Sunday, February 6, 2011

Finally my Indian cats leave quarantine

Yesterday was the day my two Indian, or rather, Mumbai street cats left quarantine in Britain to enter their new home and start a new life in Somerset.
It was an emotional day.
I collected the cats from their quarantine pen in Britain where they have been staying since arriving from India
If you want to import animals from non EU countries, that still have rabies (such as India) into the UK, the cat or dog has to be put in a quarantine kennel for six months. There are a few exceptions, such as the USA and Hong Kong, but in the case of most non EU countries, including India, South Africa and Dubai, the British law currently states that the pet has to go into quarantine at the owner's expense. It is a derogation from EU law as usually Britain has to do whatever the EU does (and the EU does not have such strict regulations for importing animals) but somehow Defra has got consent not to follow the EU on this matter. The cost of putting my two cats into quarantine was £3,000 (Rs 2 Lakh Rs 20,000) and that excluded the cost of flights.

Some people are against quarantine as they believe, apart from being outdated, it is unpleasant for the animals and the owners. I guess if you look at humans, they arrive in airports every day carrying diseases, but they are not put into quarantine (unless they have swine flu!)  Quarantine was introduced into Britain more than 100 years ago, so it is certainly an ancient law and science has certainly progressed since then. In fact, there are now blood tests which can prove an animal has been vaccinated against rabies, which most countries use, so one wonders why quarantine is still in place in Britain. Another problem is that the costs are very prohibitive so many people are tempted to smuggle their animals in via Dover into the UK inside their cars. Scores of animals are caught entering the UK this way, and their owners  prosecuted, but I wonder how many more get through without ever being caught? That is a worrying thought.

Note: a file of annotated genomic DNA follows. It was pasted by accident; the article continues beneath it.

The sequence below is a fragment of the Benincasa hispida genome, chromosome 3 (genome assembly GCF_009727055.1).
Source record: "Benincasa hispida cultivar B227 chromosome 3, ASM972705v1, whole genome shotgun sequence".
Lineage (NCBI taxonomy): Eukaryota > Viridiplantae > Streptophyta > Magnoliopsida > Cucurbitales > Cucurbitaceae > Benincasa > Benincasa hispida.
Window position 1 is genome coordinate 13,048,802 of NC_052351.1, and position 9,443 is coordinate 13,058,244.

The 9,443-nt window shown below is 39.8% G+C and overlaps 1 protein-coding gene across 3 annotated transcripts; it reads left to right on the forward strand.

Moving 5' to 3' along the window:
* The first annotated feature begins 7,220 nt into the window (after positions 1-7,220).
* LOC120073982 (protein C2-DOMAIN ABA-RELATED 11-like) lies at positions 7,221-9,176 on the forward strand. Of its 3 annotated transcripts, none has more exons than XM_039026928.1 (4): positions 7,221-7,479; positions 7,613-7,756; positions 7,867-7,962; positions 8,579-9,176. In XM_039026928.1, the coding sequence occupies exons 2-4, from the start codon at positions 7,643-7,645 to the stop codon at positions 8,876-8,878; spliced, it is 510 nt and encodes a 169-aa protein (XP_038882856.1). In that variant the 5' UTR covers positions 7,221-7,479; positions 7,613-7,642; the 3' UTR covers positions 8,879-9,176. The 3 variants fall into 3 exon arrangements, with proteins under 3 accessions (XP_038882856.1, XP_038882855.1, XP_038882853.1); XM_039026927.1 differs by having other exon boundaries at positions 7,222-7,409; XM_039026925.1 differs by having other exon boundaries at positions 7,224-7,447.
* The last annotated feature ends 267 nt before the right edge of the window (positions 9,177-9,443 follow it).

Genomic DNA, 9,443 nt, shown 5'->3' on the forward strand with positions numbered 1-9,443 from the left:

A picture of the large quarantine pen with the door closed. This is where the two cats were kept.
In my case, the quarantine kennel staff did their best to make my cats' stay pleasant and there were plenty of toys and scratch boards inside their airy pen so I am very grateful. However, I don't think the cats especially enjoyed it. Being locked up, with the sounds of dogs barking nearby and random cats and people coming and going, without their owner present, was quite distressing. This of course would have happened in any kennel. Fortunately since they were Mumbai cats, they were fairly resilient and adapted quite quickly, often quicker than the other posh pedigree cats inside. It was funny because whenever I visited my older cat she would be thrilled to see me and then ignore me - to punish me for leaving her there, similar to the behaviour you might see from a woman in  love with a man who was upset he went away too much. The younger cat, however, was very frightened at first and hid in a box all day, refusing to greet me at all. I had to buy a special infuser called Feliway to stimulate her to come out. It eventually worked as it imitated her own scent and spread her smell around the room.

What I learnt from all this was that a cat is very attached to its owner, not to its physical home - thus exploding the myth that cats are attached to a place and not a person. During the period of my cats being in quarantine, even  if I did not visit them  for two weeks, they knew exactly who I was. When I took the cats out yesterday, they knew who I was. They never ever forgot.

Yesterday morning they arrived at their new country home, a world away from their previous home in Mumbai and quarantine.

I arrive home with the two cats
I introduced them to the garden first, in their cages, so they could see it.
One cat takes a look at the garden...She isn't allowed to go outside for a few weeks.